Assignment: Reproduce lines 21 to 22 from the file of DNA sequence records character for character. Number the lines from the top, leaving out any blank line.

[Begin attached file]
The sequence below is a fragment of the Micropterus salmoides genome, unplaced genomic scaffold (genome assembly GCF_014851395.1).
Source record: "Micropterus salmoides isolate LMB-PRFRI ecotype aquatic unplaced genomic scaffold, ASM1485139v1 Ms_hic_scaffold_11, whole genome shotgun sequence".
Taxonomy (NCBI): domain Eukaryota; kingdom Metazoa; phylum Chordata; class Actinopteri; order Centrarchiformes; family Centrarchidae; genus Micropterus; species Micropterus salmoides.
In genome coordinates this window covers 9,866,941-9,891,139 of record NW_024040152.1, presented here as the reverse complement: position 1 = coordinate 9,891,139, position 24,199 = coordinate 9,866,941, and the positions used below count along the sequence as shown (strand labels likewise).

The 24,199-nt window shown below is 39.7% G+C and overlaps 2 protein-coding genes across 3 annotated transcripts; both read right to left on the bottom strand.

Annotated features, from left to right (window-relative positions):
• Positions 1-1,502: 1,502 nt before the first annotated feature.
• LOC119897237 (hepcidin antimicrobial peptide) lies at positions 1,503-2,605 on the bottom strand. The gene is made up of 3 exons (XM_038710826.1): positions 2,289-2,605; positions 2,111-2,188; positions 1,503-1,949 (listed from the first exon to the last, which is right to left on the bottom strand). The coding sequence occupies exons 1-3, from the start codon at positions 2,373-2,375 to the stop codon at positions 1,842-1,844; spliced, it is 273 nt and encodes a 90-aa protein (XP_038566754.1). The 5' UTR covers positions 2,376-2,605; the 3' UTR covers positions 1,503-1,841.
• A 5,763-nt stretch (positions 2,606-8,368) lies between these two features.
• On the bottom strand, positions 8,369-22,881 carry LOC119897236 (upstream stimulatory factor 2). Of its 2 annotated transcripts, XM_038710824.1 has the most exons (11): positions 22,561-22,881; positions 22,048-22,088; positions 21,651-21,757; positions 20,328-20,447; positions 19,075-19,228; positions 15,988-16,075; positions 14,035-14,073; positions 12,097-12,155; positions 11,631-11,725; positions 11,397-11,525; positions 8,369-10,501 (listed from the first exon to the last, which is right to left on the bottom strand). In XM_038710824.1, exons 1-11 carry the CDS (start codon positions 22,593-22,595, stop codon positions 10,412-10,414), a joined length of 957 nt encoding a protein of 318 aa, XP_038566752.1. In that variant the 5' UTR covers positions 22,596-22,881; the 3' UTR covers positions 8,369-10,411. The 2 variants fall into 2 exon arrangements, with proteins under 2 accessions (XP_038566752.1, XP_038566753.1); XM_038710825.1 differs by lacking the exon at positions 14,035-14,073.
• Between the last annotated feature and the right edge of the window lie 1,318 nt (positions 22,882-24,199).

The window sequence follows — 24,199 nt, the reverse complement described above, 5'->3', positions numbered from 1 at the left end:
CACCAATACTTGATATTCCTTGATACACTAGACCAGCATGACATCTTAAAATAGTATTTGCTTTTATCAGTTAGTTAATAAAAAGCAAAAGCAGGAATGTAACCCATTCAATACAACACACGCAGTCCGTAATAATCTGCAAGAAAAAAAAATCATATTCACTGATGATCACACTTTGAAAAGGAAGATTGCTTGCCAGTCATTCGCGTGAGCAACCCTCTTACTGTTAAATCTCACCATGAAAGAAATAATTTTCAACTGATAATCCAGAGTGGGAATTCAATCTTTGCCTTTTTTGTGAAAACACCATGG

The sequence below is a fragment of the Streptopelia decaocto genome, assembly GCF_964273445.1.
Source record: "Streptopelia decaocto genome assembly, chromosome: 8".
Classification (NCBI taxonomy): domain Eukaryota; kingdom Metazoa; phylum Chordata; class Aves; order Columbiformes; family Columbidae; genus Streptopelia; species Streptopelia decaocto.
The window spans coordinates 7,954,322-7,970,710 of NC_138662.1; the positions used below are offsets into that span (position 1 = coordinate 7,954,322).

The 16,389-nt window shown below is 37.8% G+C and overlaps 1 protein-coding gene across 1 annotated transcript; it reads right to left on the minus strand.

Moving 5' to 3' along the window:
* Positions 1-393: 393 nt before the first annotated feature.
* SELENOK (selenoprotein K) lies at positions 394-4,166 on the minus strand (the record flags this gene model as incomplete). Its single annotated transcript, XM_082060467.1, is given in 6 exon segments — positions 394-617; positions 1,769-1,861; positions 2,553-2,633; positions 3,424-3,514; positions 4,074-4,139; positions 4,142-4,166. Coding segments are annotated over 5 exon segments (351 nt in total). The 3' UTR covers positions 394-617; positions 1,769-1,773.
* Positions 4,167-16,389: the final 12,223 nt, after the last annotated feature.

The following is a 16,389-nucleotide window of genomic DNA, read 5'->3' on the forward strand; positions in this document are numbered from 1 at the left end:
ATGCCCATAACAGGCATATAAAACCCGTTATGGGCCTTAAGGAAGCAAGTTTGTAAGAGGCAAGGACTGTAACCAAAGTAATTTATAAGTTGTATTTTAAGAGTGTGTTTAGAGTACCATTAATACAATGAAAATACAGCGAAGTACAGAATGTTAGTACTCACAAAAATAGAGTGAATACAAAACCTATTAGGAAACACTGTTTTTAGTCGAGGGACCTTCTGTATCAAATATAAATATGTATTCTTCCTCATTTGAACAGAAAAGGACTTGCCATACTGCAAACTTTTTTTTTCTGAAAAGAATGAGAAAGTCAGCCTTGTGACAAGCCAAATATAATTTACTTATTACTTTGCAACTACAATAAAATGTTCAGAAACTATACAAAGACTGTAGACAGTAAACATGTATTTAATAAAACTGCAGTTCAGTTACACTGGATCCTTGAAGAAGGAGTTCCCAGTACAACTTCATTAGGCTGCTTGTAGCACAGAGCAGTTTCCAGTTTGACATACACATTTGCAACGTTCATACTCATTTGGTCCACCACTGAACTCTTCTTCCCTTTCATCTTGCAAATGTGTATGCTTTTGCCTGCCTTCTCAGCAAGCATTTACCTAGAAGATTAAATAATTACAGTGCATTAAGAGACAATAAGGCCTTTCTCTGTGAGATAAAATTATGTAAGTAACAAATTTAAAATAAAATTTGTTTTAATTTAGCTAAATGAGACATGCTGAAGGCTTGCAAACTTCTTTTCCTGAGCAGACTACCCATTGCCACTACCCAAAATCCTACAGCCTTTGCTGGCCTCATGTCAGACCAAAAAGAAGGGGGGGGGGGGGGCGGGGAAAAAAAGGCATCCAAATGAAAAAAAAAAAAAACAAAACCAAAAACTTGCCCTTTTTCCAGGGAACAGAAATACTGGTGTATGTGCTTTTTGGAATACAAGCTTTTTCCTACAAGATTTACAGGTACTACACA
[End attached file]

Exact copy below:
* SELENOK (selenoprotein K) lies at positions 394-4,166 on the minus strand (the record flags this gene model as incomplete). Its single annotated transcript, XM_082060467.1, is given in 6 exon segments — positions 394-617; positions 1,769-1,861; positions 2,553-2,633; positions 3,424-3,514; positions 4,074-4,139; positions 4,142-4,166. Coding segments are annotated over 5 exon segments (351 nt in total). The 3' UTR covers positions 394-617; positions 1,769-1,773.
* Positions 4,167-16,389: the final 12,223 nt, after the last annotated feature.